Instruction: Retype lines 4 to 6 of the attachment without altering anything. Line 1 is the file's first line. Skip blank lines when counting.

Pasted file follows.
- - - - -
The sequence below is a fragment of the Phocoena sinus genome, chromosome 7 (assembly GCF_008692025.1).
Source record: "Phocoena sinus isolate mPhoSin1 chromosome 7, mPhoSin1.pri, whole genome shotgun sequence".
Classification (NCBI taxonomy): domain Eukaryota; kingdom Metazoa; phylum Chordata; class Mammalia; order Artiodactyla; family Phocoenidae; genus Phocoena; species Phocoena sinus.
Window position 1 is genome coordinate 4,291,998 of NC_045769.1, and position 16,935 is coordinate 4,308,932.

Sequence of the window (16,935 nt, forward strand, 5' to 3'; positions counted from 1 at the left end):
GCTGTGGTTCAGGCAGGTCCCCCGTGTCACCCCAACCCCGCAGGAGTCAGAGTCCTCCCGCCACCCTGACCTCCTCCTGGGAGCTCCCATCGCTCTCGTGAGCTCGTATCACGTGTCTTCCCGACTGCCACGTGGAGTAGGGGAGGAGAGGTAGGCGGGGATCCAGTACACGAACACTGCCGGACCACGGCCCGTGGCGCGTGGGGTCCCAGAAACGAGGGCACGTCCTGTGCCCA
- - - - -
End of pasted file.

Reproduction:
Window position 1 is genome coordinate 4,291,998 of NC_045769.1, and position 16,935 is coordinate 4,308,932.

Sequence of the window (16,935 nt, forward strand, 5' to 3'; positions counted from 1 at the left end):
GCTGTGGTTCAGGCAGGTCCCCCGTGTCACCCCAACCCCGCAGGAGTCAGAGTCCTCCCGCCACCCTGACCTCCTCCTGGGAGCTCCCATCGCTCTCGTGAGCTCGTATCACGTGTCTTCCCGACTGCCACGTGGAGTAGGGGAGGAGAGGTAGGCGGGGATCCAGTACACGAACACTGCCGGACCACGGCCCGTGGCGCGTGGGGTCCCAGAAACGAGGGCACGTCCTGTGCCCA